Today it was announced that there were 1,276 alcohol-related deaths in Scotland in 2022 – this is a 2% rise from the previous year. Over the past decade alone almost 11,000 people have died due to alcohol – well in excess of Scotland’s drug death toll, but with nothing like the same emergency response.
On paper, the Scottish Government has made bold commitments to act on alcohol availability, price and marketing, and to ensure everyone who needs treatment and support for their alcohol use can get this.
Yet there has been little action since the introduction of Scotland’s flagship policy on Minimum Unit Pricing which came into force in May 2018 (over five years ago), with the original legislation passed in 2012 (over a decade ago).
Whether they are living every day with their loved one’s drinking, supporting them in recovery, or mourning their loss through alcohol, families report shrinking treatment and support options, and the ongoing harm of Scotland’s Alcohol Everywhere culture. For example:
- The delay in implementing Minimum Unit Pricing (MUP) due to industry legal action, alongside the lack of any automatic uprating mechanism, has reduced the impact of this evidence-based policy. The current unit price of 50p (set over a decade ago) is now woefully outdated.
- Families describe alcohol as being “everywhere” and “in your face, no matter where you look”, with alcohol availability and high impact marketing from coffee shops to bookshops, cinemas, workplaces, educational establishments, and community and sports events. There are almost no Alcohol Free Spaces in Scotland for families and communities to enjoy.
- A consultation on marketing which closed almost six months ago is yet to result in any action, with the First Minister publicly sympathising with the industry’s concerns about any mandatory marketing restrictions.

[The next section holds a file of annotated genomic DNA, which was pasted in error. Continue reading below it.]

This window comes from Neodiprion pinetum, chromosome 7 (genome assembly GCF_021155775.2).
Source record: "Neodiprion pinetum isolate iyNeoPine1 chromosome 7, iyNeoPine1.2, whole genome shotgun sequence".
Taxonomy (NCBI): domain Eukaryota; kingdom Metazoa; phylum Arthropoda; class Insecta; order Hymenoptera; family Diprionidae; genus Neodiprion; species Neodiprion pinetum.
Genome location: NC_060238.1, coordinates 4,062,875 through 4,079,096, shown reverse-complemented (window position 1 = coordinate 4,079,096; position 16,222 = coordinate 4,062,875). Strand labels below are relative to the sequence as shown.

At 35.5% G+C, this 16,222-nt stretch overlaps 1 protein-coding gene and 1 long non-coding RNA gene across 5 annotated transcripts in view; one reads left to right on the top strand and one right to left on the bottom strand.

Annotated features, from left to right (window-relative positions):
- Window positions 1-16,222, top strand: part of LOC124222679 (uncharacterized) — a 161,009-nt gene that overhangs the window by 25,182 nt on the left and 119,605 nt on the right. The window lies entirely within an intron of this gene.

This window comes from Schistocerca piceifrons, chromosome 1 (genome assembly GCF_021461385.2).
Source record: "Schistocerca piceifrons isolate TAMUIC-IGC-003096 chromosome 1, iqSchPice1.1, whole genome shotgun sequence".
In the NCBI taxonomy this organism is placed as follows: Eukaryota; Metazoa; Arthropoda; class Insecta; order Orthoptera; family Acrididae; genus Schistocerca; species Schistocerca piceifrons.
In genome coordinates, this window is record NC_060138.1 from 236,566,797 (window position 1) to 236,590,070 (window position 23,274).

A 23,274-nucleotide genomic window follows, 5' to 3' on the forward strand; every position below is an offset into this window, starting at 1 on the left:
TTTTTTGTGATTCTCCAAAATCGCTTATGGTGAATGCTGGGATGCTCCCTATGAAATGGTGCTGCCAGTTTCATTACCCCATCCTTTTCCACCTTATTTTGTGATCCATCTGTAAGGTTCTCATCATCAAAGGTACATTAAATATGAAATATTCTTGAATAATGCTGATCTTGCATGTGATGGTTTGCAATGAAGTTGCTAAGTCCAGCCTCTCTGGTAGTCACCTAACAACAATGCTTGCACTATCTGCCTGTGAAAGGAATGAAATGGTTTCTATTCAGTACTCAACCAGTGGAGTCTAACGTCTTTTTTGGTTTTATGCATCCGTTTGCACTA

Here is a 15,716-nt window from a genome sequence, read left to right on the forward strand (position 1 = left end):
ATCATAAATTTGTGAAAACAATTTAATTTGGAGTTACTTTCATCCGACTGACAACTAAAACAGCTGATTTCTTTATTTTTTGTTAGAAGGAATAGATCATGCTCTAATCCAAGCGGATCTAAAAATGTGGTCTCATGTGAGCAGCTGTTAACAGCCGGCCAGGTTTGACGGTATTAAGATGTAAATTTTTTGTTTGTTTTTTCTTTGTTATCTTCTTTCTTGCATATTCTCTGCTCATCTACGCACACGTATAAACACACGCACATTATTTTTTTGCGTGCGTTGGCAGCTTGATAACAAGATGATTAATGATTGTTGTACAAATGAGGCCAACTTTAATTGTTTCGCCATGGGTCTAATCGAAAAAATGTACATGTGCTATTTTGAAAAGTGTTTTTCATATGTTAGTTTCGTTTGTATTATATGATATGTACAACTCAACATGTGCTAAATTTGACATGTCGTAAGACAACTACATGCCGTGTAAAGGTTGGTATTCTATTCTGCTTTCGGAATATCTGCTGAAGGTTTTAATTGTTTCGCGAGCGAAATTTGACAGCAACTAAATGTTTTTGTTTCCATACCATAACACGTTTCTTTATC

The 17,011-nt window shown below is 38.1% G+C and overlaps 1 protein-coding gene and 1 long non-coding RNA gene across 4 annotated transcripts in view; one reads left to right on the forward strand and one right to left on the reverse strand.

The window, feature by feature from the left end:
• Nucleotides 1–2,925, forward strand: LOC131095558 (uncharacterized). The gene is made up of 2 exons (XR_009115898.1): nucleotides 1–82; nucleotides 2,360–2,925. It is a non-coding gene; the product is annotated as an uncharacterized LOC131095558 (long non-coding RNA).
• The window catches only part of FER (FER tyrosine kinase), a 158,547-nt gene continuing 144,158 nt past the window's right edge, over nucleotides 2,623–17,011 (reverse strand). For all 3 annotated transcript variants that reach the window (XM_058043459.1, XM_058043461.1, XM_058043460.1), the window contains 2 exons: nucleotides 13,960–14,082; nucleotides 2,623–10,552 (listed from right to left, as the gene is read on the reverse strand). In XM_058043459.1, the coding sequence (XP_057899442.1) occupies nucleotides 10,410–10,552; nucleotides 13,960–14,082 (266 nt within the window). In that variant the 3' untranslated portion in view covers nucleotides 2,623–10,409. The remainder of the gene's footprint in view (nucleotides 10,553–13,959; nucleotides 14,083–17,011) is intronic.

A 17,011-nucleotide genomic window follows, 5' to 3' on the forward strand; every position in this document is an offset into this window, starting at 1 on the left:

- Access to specialist alcohol treatment has fallen by 40% over the past decade (with three-quarters of this reduction pre-pandemic). Families are facing huge challenges trying to access effective alcohol treatment and support for their loved ones, leaving them isolated, exhausted and under extreme pressure to keep their loved ones alive.
We have quite rightly seen an emergency response to Scotland’s drug deaths, with a National Drugs Mission, £250 million of new investment and clear expectations of what services should be delivering.
We are calling for an equivalent response to Scotland’s alcohol emergency including;
- An equal financial investment to ensure a choice of high quality specialist alcohol treatment, care and support services for anyone concerned about their drinking, and their families, no matter where they live in Scotland;
- An uprating of the Minumum Unit Price to at least 65p, with a future uprating mechanism built in;
- Clear action on alcohol availability and marketing, to ensure Alcohol Free Spaces are the norm and individuals and families are protected from industry’s ‘Everyday Alcohol’ pressures.
Justina Murray, CEO of Scottish Families, said:
“In Scotland we are absolutely world-leading at writing down all the things we are going to change and improve to tackle Scotland’s deathly relationship with alcohol. But we are bottom of the league tables for action. There is an enormous gap between our bold intent to save thousands of families from further heartbreak and the daily reality of lives destroyed by alcohol right across Scotland.
We need urgent and immediate action – not more words – to change Scotland’s Alcohol Everywhere culture, and to make sure everyone concerned about their drinking can get the treatment and support they need.
Alcohol deaths are easy to prevent – the World Health Organisation has identified three ‘best buys’ for governments in terms of alcohol availability, price and marketing. Alongside investment in good quality alcohol treatment and support, this will save millions of pounds in social, economic, health and human costs.
Our families deserve nothing less.”